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The Sundance Kids

For alumni of America's most prestigious film festival, winning is less than half the battle.

"To survive on the fringes making these films, I'm basically a miser," says Walkow, who shot Crashing for $7,500, on DV, with a five-person crew. "I'm pretty non-materialistic. I think objects own you; you don't own objects. And I'm just real sensitive to the fact that our lifespan is shockingly brief. So, what do you want to do with your pitiful few years on Earth? Do you want to be a lawyer and do contracts all day? That's great if you enjoy that. To me, making art is the most engaging thing to do. It's sensual; it engages every aspect of my being. I would rather live simply and be able to come to a little office and do that every day than live on some grandiose scale and not be able to do that. And I think that's possible in our culture."

The way Jill Godmilow sees it, that utopian artist's life may not be so possible, at least for the next crop of aspiring filmmakers. "I have students graduating with $90,000 in debt," she tells me over morning coffee at her Tribeca apartment, a few days before she's due back at the University of Notre Dame (where she has taught film production since 1992). Her demeanor is stern, but caring, and strands of her long, graying blond hair fall around her face as she speaks. "I have wept with my students when they realize what that means," she goes on to say. "You've basically got to walk into a cubicle the day you graduate and start paying that debt off until you're 45. What it takes to be an artist, the kind of time you need -- you can't do that and be paying off $90,000. That's why the revolution won't start in this country."

Like Walkow, Godmilow pinched her pennies in the years after Waiting for the Moon, a lyrical and bittersweet portrait of the relationship between the writer Gertrude Stein and her lover/muse Alice B. Toklas. Living in New York on as little as $20,000 a year, she applied for grant money and tried to parlay her Sundance success into a second dramatic feature. "I wanted to make more," she says. "I thought I was a rank beginner when I made that film, and I wanted to do better. It wasn't because I had to be a Hollywood director; in fact, I respected other kinds of cinema much more. But I had my shot, and I wanted to do it again. So I did develop three projects, and they were all good, and they all should have been made."

Of those projects, the one that came closest to fruition also proved the most stinging loss. As Godmilow was heading back from the Paris shoot of Waiting for the Moon, the expatriate American filmmaker Robert Kramer (Ice, Milestones) gave her a copy of Raymond Carver's short-story collection, What We Talk About When We Talk About Love. She was halfway across the Atlantic when she began to see the movie version in her head. "I figured out that even though the stories were about different characters, they were all stories from his life and that you could string them back like pearls, with blackouts in between," she says. "That way, the Carver would be preserved." Soon, Godmilow had a script, a partner in future Brokeback Mountain producer James Schamus, and $1.5 million of a projected $2 million budget. "There were 10,000 permutations. I had an agent by now. Everything looked good. We were in pre-production twice. James and I scouted locations. But we could never pull it off. We could never get that last $500,000."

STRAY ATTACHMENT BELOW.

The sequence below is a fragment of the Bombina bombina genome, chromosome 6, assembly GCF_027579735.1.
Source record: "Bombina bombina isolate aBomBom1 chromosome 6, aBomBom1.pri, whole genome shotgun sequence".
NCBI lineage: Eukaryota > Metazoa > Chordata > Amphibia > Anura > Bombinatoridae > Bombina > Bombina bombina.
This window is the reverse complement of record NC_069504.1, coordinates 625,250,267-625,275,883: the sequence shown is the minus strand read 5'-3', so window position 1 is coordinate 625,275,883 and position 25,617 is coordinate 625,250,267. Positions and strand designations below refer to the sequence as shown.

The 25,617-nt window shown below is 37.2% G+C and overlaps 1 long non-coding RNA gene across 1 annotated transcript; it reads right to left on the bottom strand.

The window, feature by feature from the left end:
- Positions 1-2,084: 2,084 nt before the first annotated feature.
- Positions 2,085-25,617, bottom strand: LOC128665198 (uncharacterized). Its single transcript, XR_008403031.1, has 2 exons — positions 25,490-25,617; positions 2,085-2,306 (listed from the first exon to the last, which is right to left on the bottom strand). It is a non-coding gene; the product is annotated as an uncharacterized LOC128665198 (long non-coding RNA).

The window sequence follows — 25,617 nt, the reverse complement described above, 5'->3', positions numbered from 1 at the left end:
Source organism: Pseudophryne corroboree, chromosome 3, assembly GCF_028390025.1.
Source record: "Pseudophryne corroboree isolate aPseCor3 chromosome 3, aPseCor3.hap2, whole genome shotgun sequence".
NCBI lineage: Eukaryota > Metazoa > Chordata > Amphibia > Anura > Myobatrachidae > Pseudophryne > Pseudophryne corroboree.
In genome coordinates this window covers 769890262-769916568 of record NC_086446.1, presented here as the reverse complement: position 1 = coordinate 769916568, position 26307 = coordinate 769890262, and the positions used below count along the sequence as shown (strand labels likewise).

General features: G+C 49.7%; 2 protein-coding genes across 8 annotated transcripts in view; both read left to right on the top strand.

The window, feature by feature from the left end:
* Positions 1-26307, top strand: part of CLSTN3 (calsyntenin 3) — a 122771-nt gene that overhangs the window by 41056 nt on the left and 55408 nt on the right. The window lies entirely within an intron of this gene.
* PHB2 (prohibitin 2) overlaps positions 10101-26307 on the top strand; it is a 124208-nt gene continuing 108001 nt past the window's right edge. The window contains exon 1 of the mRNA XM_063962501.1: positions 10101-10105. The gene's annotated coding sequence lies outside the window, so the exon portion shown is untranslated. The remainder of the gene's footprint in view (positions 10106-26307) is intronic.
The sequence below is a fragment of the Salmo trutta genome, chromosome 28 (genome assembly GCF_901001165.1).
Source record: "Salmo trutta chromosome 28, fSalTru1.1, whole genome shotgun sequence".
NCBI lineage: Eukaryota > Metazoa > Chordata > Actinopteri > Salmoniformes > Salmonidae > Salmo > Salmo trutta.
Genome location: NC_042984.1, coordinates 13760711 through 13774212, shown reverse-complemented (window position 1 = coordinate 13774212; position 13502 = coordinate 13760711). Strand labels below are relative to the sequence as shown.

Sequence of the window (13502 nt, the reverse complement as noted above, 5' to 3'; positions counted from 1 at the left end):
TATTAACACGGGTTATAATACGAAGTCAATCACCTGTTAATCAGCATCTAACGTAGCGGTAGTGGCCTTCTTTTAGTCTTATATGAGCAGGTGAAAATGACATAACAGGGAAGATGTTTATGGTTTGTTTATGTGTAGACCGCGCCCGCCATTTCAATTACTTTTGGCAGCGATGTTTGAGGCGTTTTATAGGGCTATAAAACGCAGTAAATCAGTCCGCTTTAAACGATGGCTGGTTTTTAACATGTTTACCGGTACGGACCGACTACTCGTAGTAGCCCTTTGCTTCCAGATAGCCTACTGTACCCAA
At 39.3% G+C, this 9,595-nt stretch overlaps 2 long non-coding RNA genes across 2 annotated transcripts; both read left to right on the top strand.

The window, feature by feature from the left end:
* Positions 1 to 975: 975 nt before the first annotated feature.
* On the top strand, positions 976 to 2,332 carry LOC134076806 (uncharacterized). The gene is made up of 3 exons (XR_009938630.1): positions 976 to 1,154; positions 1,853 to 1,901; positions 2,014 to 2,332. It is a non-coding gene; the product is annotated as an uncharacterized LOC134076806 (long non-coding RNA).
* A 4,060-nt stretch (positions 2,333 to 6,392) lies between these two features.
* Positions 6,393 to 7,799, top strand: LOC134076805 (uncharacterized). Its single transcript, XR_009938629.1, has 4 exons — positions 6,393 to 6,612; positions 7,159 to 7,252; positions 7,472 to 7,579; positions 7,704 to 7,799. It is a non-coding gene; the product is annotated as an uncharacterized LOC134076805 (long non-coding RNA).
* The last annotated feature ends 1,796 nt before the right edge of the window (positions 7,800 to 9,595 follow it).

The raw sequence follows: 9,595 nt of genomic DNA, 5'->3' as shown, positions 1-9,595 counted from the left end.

Then, the death knell -- and a lesson that the independent filmmaking arena can be as cutthroat as the mainstream -- came in the form of the late Robert Altman. "Somebody gave him a book of Ray Carver stories," Godmilow recalls. "He then got ahold of our script -- he knew we had the option, that we were out there raising money everywhere -- and he just starts to raise money for the same material. He would call me up here and say things like, 'Look, just give me the rights. You're never going to make this film.' Eventually, the option ran out, and we didn't have the right to endlessly option the material. Ray, who loved our script, had now died; Tess Gallagher, his widow, was worried about how she was going to survive. I've never seen Short Cuts, and I never will."

It was that experience that chased Godmilow into the world of academia, where she has since managed to make three additional nonfiction films, including What Farocki Taught, her extraordinary 1997 "remake" of a 1969 film by the German documentarian Harun Farocki. Bruised but not defeated by her misadventures in the Hollywood trade, Godmilow today has few regrets. But like almost everyone I talked to for this story, she's understandably livid about a recent New York Times article titled "Survival Tips for the Aging Independent Filmmaker," which made a pathetic, pitiable figure out of the maverick American independent Jon Jost (who edited his best-known film, All the Vermeers in New York, in Godmilow's apartment) simply because his films play to small audiences and failed to bring him copious amounts of fame and wealth. "The people who write articles like that can't imagine that there's anything else to do in cinema, or that anyone would choose to do those other things. But [at the time of Waiting for the Moon] I had already made Far From Poland [1984], which was a breakthrough documentary shown all over the world. I didn't have to play games with Robert Altman in order to have a life."

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